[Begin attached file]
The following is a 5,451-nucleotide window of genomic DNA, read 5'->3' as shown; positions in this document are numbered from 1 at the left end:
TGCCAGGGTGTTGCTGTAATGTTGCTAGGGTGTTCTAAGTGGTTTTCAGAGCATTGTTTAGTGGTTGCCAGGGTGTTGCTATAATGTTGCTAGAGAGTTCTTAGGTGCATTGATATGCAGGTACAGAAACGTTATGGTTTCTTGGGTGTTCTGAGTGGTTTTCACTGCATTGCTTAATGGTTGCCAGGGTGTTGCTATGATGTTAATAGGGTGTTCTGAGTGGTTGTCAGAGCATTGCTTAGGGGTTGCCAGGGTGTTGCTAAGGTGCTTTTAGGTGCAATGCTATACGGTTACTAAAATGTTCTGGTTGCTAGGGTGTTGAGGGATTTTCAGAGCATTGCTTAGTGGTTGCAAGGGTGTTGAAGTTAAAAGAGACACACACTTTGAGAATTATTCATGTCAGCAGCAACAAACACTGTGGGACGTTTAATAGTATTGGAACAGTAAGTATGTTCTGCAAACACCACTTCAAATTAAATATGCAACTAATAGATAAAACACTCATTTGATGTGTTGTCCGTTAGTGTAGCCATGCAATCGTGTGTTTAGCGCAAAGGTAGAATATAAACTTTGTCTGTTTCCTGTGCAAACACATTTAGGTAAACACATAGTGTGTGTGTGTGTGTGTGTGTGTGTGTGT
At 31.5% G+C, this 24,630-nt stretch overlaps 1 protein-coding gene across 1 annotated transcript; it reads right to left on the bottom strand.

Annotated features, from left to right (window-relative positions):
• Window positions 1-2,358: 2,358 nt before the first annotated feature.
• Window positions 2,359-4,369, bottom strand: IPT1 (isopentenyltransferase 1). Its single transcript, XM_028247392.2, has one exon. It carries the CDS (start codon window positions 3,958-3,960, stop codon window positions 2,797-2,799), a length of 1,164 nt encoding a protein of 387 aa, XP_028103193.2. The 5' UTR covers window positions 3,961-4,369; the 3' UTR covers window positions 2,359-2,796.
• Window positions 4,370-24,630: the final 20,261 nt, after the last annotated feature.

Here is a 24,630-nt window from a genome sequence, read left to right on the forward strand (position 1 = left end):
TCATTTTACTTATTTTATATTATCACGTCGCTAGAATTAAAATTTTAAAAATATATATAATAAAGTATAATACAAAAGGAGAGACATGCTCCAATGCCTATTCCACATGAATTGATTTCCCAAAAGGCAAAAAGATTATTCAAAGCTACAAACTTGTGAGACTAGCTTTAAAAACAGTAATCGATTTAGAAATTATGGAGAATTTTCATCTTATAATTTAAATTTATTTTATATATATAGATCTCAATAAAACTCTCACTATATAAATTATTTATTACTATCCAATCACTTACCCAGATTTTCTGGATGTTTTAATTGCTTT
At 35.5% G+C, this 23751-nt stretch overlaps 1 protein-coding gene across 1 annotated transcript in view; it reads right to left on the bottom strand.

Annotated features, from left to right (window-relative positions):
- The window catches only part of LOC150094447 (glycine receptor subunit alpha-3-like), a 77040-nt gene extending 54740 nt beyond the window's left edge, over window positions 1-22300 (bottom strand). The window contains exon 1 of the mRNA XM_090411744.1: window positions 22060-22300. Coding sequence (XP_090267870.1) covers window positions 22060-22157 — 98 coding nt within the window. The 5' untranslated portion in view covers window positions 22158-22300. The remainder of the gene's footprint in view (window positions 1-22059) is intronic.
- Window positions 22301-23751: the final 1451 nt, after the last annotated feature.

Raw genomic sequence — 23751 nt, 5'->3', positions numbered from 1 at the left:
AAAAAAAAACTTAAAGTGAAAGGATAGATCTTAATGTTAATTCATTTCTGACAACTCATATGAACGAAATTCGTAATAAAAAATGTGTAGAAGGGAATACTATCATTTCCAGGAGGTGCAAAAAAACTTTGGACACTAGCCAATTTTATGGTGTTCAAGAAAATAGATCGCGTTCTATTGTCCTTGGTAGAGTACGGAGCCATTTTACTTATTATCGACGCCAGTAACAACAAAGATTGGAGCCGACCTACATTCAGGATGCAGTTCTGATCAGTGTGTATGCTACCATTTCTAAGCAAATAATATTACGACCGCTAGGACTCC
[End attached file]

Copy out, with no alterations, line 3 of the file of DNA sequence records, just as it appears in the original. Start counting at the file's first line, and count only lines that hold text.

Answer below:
At 31.5% G+C, this 24,630-nt stretch overlaps 1 protein-coding gene across 1 annotated transcript; it reads right to left on the bottom strand.